I obeyed but fell in love because afterward, you wanted to smoke a menthol cigarette and kiss my neck, telling me about how thick my cock was and tomorrow you had to get up early for a midterm and god I had a nice chest and my arms were like iron and it was so much the wrong night to get carried away and you were trying to quite smoking and did I have any Niquil? You slept in my bed, on my shoulder, and that was six years ago.

I want to remind you, I've been putting up with this bipolar shit for six years. You were twenty when we met, and now you're twenty-six. I'm thirty-eight. Your birthday is in December, which means you were already ignoring my calls. I stopped calling in February, and now it's a cold April. It's the kind of April that makes it hard to get out of bed, to go listen to adolescents spit about their mostly trivial issues. You know I love my job. I think you're the only person who knows how much I love my job, but you told me once, "You'd be the worst Atlas. You care too much and don't give a shit about yourself. Your back would break and everything would fall down."

You were being sarcastic. We laughed. But I kept that with me. I keep that with me when I get up in the morning, and I think that maybe I went into the wrong line of work. You told me before I should just write or something, maybe try to publish and live on your dime. I had never written until I met you, and I thought it seemed strange to just sit down and start writing at thirty-two, but it's kept me from finding you these past six months. I know if I got to you, I'd just prolong this ache.

Sitting here, I think you'll come back to me. You always do. I have opened the door or you've climbed out the window so many times, only to find yourself on my doorstep for one reason or another. I've changed my entire life to be with you. I stopped drinking to be with you, but it's harder not to drink when you're not here. That's not healthy; you should heal for yourself, but we both know I healed for you, and I am just waiting for you to accept my apologies. That I really didn't mean to hurt you, that I wasn't thinking, that you try so damn hard to infuriate me.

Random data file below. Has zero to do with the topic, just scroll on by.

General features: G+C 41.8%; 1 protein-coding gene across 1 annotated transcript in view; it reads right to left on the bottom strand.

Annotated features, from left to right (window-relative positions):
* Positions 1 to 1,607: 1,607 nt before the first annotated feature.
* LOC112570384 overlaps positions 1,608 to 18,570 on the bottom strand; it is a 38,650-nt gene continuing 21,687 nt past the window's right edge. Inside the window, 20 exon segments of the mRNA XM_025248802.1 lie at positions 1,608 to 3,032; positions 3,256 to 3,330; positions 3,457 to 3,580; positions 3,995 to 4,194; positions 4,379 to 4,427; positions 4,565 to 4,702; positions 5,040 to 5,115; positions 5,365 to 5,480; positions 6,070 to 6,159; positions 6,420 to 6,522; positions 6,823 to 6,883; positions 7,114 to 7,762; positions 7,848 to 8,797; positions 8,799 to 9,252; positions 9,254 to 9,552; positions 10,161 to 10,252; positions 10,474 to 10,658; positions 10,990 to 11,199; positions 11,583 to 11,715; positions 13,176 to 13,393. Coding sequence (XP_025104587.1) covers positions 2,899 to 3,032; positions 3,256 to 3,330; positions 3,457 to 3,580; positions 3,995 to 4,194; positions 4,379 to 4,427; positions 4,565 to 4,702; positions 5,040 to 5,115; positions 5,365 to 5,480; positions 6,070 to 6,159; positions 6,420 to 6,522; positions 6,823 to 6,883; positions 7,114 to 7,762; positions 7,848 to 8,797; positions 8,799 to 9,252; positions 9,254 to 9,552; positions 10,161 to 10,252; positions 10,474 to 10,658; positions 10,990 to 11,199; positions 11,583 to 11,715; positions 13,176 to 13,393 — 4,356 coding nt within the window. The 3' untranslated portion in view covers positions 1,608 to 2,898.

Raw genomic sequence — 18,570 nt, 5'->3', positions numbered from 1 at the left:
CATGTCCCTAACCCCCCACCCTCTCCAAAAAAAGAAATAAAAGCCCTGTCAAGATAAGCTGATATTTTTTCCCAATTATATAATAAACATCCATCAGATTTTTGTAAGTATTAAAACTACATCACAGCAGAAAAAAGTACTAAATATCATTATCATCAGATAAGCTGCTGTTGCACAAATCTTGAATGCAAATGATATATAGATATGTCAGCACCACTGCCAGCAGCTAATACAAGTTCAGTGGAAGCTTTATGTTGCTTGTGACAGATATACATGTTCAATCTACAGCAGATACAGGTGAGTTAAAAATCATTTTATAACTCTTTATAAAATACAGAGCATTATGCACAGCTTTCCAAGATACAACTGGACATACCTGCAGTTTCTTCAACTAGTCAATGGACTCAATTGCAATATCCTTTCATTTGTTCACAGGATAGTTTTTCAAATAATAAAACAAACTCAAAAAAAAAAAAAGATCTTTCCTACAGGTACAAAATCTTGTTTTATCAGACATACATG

Today, I might call you. I am getting to that point. I wonder if you're with someone else, smiling with none of your teeth because you think they're crooked. Looking down so your eyelashes cast spiderleg shadows across your face. Sitting in another man's dusty room, thinking about your family's money and how you've always chased men that would piss off your dad. When he met me, he wasn't happy and yelled at you in the kitchen like you were a child. He said a lot of racist and classist bullshit that would have pissed me off if I hadn't heard your grandfather's voice in his and so many men before that.

That's why I can't stay mad at you, wavering like you are. You're a trophy wife's son who went to private school and always wanted to have blue eyes. You're a proud man that wants to be made to grovel sometimes and forgets that when you blur the lines of right and wrong, they get blurred outside of the bedroom. You're intelligent and sexy and coy and Noel, you're beautiful, all right? I know you don't like to hear that, but maybe if I write it, you won't be so angry. Maybe you'll never read this. Maybe I'll mail it to you instead of leaving another voicemail. Maybe I'll go to your apartment and see you because I will never forget that when you left this last time, you told me, "We're like oil and water, but I always end up beneath you, don't I?"